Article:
Toby reminds me on the surface level of Rob from "Into the Woods." Two male characters who don't recollect huge pockets of their lives. Rob was left scarred by what happened to him in the woods. He never does recall what happened and French gives no hint what fate befell his two friends. Rob doesn't truly recover from his childhood and in the end because he didn't want to face things, he ruined his career and his friendship with his ex-partner Cassie. 


Toby is in PR for an art gallery and things are going okay for him, though he's quite lucky he wasn't fired from his job after his boss caught him in a lie about an artist. Going out drinking with his two friends, Sean and Dec he is giddy with relief about not being fired and getting away with what he has done. There at the beginning we are given glimpses into Toby. A 28 year old guy who doesn't seem to realize that his actions have true consequences. He sees his best friend Dec as being jealous of him and feeling terrible because of his background. He never sees that he should grow up and think about others around him. After the burglary we see Toby change, but often at times while reading this I wondered how much he truly changed. He had physical difficulties, but the same cluelessness that seemed to be in him from the time he was a kid was still there as an adult. I don't think that I liked him much in retrospect. When Toby starts playing detective it really doesn't make a lot of sense to me as a reader. And Toby doesn't find out things by investigating, he just gets people drunk or high and starts asking questions. I don't know, something was missing from this book that I get from the Dublin Murder Squad books.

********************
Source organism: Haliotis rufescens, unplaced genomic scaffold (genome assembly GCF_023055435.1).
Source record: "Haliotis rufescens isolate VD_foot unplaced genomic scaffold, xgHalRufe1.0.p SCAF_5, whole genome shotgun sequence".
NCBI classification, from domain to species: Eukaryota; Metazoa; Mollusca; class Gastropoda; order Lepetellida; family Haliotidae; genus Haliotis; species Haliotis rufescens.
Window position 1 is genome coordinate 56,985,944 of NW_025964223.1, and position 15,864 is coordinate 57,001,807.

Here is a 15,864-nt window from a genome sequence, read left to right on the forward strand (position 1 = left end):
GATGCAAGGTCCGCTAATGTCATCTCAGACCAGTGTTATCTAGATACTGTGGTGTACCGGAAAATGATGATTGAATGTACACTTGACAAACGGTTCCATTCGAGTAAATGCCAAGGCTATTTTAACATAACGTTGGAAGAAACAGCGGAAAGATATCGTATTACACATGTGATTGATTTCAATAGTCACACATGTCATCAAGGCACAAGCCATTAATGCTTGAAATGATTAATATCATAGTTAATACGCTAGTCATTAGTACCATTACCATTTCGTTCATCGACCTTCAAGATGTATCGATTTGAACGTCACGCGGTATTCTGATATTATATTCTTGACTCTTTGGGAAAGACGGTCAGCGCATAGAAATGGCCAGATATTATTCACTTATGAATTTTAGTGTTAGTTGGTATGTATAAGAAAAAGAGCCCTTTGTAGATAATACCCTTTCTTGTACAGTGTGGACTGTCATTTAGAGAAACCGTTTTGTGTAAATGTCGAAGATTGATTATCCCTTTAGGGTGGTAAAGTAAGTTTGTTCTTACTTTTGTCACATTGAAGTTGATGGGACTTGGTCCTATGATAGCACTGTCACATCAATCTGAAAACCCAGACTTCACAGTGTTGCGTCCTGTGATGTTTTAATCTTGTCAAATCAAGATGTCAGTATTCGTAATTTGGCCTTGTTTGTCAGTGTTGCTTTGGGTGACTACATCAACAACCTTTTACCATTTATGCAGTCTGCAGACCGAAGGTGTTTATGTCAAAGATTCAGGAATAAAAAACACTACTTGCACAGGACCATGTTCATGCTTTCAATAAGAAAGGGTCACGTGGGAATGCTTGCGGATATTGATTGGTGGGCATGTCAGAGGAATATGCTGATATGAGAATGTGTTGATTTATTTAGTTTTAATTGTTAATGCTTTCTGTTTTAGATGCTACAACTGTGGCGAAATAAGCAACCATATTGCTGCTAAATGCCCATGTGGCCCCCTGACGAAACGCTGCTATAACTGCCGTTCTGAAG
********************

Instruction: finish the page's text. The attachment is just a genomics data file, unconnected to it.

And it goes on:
The other characters don't really jibe that well in this one either. Melissa works better than most of the other secondary characters. I just thought Toby dismisses her throughout the story, though he's painted as being very in love with her.